Einstein gets between 1,500 and 2,000 doses a week, according to its chief medical officer Rohit Gulati.
From Phase 1A to 1B
As the city shifted from Phase 1A to 1B, the big health systems were instructed by Health Commissioner Thomas Farley to begin inoculating their patients with chronic conditions instead of their staffs.
Einstein and Temple have both offered vaccines to all staff members who deal with patients who want one, including facilities, dining, housekeeping, and environmental staff. At Einstein, 35% of staff across all medical campuses have declined the vaccine or expressed uncertainty. Both health systems have teams reaching out to patients who may still be deciding or have declined to talk about options.
Temple has administered roughly 12,000 doses so far, with about 3,000 people fully immunized.
Einstein in Philadelphia has given 5,365 doses, with more than 2,000 fully inoculated. Penn Medicine says it has administered more than 25,000 doses across all its campuses, including outside of Philadelphia.
The next phase will be a much heavier lift. Reed estimated that there are between 30,000 and 40,000 active Temple patients among the five categories, and noted his is among the smaller networks in the city. Gulati at Einstein agreed.
“It will be way more than the number of vaccines we get,” said Gulati. “By a lot.”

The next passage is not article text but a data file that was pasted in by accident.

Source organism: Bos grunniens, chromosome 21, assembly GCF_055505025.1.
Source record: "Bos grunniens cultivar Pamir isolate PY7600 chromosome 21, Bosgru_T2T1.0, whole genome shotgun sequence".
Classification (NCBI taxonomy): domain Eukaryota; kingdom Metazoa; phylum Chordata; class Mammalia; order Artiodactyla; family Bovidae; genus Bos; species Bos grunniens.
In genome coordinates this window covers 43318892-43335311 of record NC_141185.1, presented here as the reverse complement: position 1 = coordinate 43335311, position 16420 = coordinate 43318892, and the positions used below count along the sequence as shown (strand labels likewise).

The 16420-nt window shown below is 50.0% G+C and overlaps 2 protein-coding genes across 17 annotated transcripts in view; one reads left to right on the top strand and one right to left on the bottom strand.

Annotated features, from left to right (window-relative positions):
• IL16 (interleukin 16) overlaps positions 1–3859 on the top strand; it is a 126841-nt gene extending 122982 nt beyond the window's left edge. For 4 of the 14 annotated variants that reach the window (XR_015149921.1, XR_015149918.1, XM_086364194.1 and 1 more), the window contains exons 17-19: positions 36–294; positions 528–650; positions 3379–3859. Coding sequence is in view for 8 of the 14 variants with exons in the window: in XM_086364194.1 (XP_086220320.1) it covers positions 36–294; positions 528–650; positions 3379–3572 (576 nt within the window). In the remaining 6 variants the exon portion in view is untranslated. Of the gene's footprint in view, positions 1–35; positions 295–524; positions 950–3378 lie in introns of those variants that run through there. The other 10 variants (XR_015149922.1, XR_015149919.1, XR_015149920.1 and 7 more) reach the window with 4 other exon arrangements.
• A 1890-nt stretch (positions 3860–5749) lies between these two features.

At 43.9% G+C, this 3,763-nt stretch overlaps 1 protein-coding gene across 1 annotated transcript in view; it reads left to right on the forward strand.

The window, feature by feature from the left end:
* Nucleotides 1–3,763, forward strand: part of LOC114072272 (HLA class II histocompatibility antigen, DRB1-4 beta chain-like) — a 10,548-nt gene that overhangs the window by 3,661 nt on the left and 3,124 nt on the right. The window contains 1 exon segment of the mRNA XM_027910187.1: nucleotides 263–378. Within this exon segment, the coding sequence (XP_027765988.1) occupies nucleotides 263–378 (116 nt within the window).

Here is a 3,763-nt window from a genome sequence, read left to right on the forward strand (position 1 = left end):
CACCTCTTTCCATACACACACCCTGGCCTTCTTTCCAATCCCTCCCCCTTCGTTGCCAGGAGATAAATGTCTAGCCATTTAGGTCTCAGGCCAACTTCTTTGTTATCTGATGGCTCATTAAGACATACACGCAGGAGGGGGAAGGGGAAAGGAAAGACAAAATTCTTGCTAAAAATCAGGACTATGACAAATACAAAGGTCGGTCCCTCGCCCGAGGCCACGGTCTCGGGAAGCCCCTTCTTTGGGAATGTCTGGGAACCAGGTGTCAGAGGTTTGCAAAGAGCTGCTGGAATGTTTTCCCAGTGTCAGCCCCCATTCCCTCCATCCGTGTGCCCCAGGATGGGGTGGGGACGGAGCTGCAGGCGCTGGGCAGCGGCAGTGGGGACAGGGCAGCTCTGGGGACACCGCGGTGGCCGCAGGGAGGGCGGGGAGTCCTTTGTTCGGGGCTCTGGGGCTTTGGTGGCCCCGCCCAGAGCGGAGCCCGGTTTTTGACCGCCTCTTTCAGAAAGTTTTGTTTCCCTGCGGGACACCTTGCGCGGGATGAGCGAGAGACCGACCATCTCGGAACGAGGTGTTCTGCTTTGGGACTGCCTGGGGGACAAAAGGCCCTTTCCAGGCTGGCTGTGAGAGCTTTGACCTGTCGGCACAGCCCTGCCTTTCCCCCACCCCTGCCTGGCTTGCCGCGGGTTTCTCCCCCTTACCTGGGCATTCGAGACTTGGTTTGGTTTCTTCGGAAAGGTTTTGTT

Priorities within priorities
At Einstein, the primary care providers will be entrusted to decide which of their patients most vulnerable to COVID-19 or at risk of serious illness to refer first. Gulati said the health system is working on a prioritization scheme that will put those who are over 65 and also have chronic conditions first. (The health system uses the state’s age cap, not the city’s, because it has campuses in Montgomery County.)
Reed said at Temple they are starting with those over 75 because it’s an easy list to pull and that group is at the greatest risk of dying. His team is still figuring out how to order patients within the other categories, but it will likely be by age.
“We let the data guide us,” Reed said. “You do your best to get to the sickest first, and you understand that you know somewhere along the way you’re going to miss something.”
When discussions about moving into Phase 1B began, Reed said, Health Commissioner Farley determined the hospitals were too overwhelmed with peaking COVID patients to be very involved in vaccinating the general public. That’s starting to change.
Penn, Temple and Einstein all applied for the city’s RFP to provide community vaccinations last Friday, and expect to hear back about it from the city in the coming weeks. Penn hopes to partner with a Federally Qualified Health Center to offer vaccines to the community outside of Penn patients. Temple, if selected, hopes to deliver vaccines directly to neighborhoods using a mobile van. Einstein will set up vaccinations in the Olney Transportation Hub, where it has been conducting testing until now. It hopes to be up and running by March 1.